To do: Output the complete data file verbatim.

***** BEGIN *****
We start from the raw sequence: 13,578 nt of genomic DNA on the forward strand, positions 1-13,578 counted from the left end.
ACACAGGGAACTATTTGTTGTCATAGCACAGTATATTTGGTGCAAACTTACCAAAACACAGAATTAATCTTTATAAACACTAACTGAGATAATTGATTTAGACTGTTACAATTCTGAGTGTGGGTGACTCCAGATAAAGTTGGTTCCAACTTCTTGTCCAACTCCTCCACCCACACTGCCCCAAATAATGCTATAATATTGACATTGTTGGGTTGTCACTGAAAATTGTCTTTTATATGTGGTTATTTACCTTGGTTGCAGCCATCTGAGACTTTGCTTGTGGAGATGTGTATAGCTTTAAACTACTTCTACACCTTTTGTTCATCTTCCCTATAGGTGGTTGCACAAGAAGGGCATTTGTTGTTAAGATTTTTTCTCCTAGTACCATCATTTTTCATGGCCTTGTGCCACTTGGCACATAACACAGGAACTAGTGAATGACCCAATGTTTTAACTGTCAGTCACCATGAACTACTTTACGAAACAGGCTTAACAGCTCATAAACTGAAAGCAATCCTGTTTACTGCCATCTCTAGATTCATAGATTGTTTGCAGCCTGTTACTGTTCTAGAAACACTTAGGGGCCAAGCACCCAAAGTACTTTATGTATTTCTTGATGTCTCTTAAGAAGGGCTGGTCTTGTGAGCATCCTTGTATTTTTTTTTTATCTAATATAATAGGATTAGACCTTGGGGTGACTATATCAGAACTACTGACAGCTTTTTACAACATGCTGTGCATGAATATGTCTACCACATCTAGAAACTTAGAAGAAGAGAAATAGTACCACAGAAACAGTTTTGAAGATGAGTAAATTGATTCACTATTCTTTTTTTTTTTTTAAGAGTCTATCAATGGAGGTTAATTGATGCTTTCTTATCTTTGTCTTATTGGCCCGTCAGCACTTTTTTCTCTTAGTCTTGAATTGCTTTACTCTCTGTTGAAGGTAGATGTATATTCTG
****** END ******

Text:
We start from the raw sequence: 13,578 nt of genomic DNA on the forward strand, positions 1-13,578 counted from the left end.
ACACAGGGAACTATTTGTTGTCATAGCACAGTATATTTGGTGCAAACTTACCAAAACACAGAATTAATCTTTATAAACACTAACTGAGATAATTGATTTAGACTGTTACAATTCTGAGTGTGGGTGACTCCAGATAAAGTTGGTTCCAACTTCTTGTCCAACTCCTCCACCCACACTGCCCCAAATAATGCTATAATATTGACATTGTTGGGTTGTCACTGAAAATTGTCTTTTATATGTGGTTATTTACCTTGGTTGCAGCCATCTGAGACTTTGCTTGTGGAGATGTGTATAGCTTTAAACTACTTCTACACCTTTTGTTCATCTTCCCTATAGGTGGTTGCACAAGAAGGGCATTTGTTGTTAAGATTTTTTCTCCTAGTACCATCATTTTTCATGGCCTTGTGCCACTTGGCACATAACACAGGAACTAGTGAATGACCCAATGTTTTAACTGTCAGTCACCATGAACTACTTTACGAAACAGGCTTAACAGCTCATAAACTGAAAGCAATCCTGTTTACTGCCATCTCTAGATTCATAGATTGTTTGCAGCCTGTTACTGTTCTAGAAACACTTAGGGGCCAAGCACCCAAAGTACTTTATGTATTTCTTGATGTCTCTTAAGAAGGGCTGGTCTTGTGAGCATCCTTGTATTTTTTTTTTATCTAATATAATAGGATTAGACCTTGGGGTGACTATATCAGAACTACTGACAGCTTTTTACAACATGCTGTGCATGAATATGTCTACCACATCTAGAAACTTAGAAGAAGAGAAATAGTACCACAGAAACAGTTTTGAAGATGAGTAAATTGATTCACTATTCTTTTTTTTTTTTTAAGAGTCTATCAATGGAGGTTAATTGATGCTTTCTTATCTTTGTCTTATTGGCCCGTCAGCACTTTTTTCTCTTAGTCTTGAATTGCTTTACTCTCTGTTGAAGGTAGATGTATATTCTG